As I closed my eyes, an attractive female voice eerily similar to Cate Blanchett's Galadriel character in the Fellowship of the Rings began to speak. She introduced me to the technology of the chair. While the introduction was great, the more intense programs that followed were outstanding.
The experience of having music and vibration resonate through your body is hard to describe in words. Have you ever been stopped at a red light next to the 19 year-old who has sunk all of his salary into his car stereo? The feeling of Lil Wayne blasting out of that subwoofer into your brain and body is about as close as I can come. The big difference is that the So Sound Lounger experience is remarkably pleasant while the stoplight assault is typically not.
As a fairly high-strung individual, I was relaxed immediately. I also found that the vibration made it very easy for me to clear my mind. I have a bad habit of using "down time" to figure out what things I need to be doing next. I'm murder on long car trips because I get so hung up in thoughts, plans, and half-baked ideas that I forget there are other people in the car. Basically, I have a difficult time just being. I'm pretty sure this chair was basically vibrating my thoughts, worries, and mental struggles right out of my brain. When the experience was over, I was keenly aware of how 'blank' I had been for those 10 minutes.
Five other people in my office tried the chair, and responses were all strongly positive with one woman proposing marriage to the chair after her experience. All of us felt like if the chair were a permanent installation in our office, it would be used (fought over) frequently.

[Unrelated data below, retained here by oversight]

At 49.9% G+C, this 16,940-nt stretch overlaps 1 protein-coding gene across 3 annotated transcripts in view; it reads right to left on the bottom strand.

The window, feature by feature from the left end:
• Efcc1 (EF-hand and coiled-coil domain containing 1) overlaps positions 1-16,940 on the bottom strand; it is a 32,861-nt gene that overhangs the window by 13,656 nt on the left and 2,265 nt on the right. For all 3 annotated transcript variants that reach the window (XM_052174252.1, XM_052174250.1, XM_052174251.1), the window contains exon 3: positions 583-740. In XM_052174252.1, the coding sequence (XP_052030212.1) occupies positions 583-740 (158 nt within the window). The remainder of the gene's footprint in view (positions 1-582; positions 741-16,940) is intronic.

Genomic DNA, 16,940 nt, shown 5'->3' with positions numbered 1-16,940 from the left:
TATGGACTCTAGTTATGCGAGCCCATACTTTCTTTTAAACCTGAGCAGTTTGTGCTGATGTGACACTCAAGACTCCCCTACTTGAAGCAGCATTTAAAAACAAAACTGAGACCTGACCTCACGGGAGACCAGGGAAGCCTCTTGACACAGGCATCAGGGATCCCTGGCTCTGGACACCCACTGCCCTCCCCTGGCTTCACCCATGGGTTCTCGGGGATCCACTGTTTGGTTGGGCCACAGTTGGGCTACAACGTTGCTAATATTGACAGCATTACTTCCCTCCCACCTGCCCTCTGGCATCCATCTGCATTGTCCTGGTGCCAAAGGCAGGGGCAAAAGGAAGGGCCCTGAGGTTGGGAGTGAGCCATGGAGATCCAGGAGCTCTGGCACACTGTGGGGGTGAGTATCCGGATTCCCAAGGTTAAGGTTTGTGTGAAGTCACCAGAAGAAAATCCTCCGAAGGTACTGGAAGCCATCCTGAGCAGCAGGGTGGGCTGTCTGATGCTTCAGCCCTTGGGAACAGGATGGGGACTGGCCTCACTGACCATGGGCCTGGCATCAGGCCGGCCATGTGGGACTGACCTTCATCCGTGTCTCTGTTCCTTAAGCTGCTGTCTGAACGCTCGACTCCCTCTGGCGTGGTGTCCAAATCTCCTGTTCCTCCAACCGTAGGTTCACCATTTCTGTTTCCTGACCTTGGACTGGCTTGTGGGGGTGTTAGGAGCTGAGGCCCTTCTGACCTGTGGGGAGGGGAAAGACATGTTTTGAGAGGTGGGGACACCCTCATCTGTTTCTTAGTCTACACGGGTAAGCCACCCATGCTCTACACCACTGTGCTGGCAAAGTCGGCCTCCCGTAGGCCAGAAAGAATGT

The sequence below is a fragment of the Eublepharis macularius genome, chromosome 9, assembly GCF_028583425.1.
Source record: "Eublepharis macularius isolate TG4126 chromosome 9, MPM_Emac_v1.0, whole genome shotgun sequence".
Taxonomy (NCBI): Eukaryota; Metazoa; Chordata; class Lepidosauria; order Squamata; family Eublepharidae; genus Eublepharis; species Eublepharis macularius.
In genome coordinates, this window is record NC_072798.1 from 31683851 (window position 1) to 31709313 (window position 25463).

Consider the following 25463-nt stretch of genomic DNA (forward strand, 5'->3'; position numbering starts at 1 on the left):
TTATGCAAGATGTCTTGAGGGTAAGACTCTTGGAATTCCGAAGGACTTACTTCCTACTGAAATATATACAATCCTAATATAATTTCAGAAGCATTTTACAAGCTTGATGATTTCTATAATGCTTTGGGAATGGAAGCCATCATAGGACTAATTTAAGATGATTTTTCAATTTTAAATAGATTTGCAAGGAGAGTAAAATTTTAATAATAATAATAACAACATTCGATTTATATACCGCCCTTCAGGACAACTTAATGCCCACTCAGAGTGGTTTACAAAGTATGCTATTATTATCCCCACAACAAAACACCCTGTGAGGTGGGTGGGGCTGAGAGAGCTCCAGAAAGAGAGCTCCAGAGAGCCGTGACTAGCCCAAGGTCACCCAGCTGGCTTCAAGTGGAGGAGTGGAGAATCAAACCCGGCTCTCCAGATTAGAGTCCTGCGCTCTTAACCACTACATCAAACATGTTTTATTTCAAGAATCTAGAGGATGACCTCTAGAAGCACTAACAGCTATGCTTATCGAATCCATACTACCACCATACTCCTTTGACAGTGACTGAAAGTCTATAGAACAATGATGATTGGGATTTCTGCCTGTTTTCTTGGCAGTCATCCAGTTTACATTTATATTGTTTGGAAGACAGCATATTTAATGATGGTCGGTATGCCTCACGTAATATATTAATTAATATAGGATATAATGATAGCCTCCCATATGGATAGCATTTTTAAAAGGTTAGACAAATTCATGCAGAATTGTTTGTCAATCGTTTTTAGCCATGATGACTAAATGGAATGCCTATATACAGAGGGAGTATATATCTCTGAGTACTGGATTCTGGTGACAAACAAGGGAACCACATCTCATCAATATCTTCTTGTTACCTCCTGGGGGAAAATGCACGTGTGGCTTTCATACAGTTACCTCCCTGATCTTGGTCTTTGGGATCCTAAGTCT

I think it is important to realize that the experience in this chair is not like a typical massage chair. Having just seen the Infinity massage chairs in action during the annual SLEEP meeting in Baltimore this past weekend, they really are not comparable products any more that hot stones on your back are comparable to being submerged in mud! Massage chairs focus undulating pressure and movement to massage your body with rolling and kneading motions as your entire body is moved and stretched in a variety of ways. The emphasis of The So Sound Lounger is designed to be much less physical and more mental as it creates an "incredible mindfulness based stress reducing environment".
Are there true medical benefits to using the So Sound Lounger? It would be hard to prove definitively by looking at the current research on whole body vibrational therapy. My review of the literature yielded many studies that showed no clear benefit and many others that demonstrated marginal improvements. I think it is safe to say that this research is in its infancy as the representative pointed out. She did make it clear that they were very interested in future studies and protocol development. It is worth pointing out that while there were more studies looking at vibrational therapy than hot stone therapy, both fields combined trailed markedly behind the body of research on mud therapy!
Chicken noodle soup, those magnetic necklaces baseball players wear, burying a statue of St. Joseph upside down in your yard to help your home sell more quickly -- I'm not here to say what works and does not. The term "works" is a complicated verb for many people. My bottom line with the So Sound Lounger can be summed up with the following: While the Lounger was here, the representative told me that there is a dentist somewhere in the United States who had this technology built into his exam chairs. Note to that dentist: I am on my way, I do floss, and please, feel free to take your time during my exam and cleaning.
Disclaimer: Dr. Winter has no financial relationship with the makers of the So Sound Lounger.